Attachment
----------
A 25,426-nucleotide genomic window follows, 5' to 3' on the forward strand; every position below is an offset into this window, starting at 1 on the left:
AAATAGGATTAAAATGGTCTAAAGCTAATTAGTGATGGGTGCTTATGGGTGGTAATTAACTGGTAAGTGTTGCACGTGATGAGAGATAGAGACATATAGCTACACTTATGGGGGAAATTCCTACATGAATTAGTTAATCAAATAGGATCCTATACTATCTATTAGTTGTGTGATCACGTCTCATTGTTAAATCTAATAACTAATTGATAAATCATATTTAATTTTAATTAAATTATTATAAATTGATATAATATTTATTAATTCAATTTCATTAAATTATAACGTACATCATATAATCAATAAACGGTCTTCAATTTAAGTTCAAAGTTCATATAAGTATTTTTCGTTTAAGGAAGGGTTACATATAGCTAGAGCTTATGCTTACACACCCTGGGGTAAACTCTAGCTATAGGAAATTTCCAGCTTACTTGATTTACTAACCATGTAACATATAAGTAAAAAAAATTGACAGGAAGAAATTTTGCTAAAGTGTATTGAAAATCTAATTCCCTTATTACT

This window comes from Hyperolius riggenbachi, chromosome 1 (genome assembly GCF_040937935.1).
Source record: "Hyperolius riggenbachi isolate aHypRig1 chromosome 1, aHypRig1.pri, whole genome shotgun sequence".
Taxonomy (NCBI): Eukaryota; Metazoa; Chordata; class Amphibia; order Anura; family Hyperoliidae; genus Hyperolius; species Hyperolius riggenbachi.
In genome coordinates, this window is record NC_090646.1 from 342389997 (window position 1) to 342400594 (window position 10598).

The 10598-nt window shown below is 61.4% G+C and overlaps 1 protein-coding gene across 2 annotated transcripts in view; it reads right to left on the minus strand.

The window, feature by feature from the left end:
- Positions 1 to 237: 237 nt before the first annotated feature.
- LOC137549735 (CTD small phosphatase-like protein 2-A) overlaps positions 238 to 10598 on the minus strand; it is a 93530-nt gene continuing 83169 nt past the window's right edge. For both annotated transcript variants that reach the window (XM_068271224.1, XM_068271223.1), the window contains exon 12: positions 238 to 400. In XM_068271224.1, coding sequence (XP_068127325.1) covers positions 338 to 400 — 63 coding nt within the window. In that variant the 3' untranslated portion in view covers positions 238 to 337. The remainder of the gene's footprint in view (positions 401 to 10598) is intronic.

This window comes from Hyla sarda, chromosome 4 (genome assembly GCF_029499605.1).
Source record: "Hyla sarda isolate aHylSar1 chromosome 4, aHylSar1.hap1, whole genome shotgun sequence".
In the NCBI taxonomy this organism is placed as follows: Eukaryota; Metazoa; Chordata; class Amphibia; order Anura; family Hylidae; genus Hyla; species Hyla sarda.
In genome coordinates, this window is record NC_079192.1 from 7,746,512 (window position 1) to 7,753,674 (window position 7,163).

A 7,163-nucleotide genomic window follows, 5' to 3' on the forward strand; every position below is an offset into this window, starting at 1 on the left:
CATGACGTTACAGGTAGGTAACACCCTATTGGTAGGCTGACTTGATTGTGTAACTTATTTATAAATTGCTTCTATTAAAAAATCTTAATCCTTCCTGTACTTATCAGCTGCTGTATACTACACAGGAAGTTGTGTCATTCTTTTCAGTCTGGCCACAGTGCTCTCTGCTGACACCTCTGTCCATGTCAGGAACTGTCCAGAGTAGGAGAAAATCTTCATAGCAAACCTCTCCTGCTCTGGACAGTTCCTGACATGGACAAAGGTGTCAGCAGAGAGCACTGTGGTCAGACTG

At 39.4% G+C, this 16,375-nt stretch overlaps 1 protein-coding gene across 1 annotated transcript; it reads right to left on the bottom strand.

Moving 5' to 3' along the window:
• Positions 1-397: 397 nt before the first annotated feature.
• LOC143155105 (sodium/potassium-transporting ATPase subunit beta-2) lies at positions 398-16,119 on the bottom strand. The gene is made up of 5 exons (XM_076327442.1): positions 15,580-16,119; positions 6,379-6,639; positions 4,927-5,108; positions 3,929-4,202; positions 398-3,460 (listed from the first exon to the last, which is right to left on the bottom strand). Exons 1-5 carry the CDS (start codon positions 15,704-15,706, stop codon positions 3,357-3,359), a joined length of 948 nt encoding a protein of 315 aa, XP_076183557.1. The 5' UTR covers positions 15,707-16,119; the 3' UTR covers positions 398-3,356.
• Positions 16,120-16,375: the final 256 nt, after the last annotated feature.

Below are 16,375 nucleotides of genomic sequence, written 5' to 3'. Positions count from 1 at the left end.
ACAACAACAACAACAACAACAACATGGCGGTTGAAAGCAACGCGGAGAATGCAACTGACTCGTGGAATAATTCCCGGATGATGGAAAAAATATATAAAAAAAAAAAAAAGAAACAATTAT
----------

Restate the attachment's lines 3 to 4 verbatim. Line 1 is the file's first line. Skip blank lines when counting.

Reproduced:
This window comes from Hyperolius riggenbachi, chromosome 1 (genome assembly GCF_040937935.1).
Source record: "Hyperolius riggenbachi isolate aHypRig1 chromosome 1, aHypRig1.pri, whole genome shotgun sequence".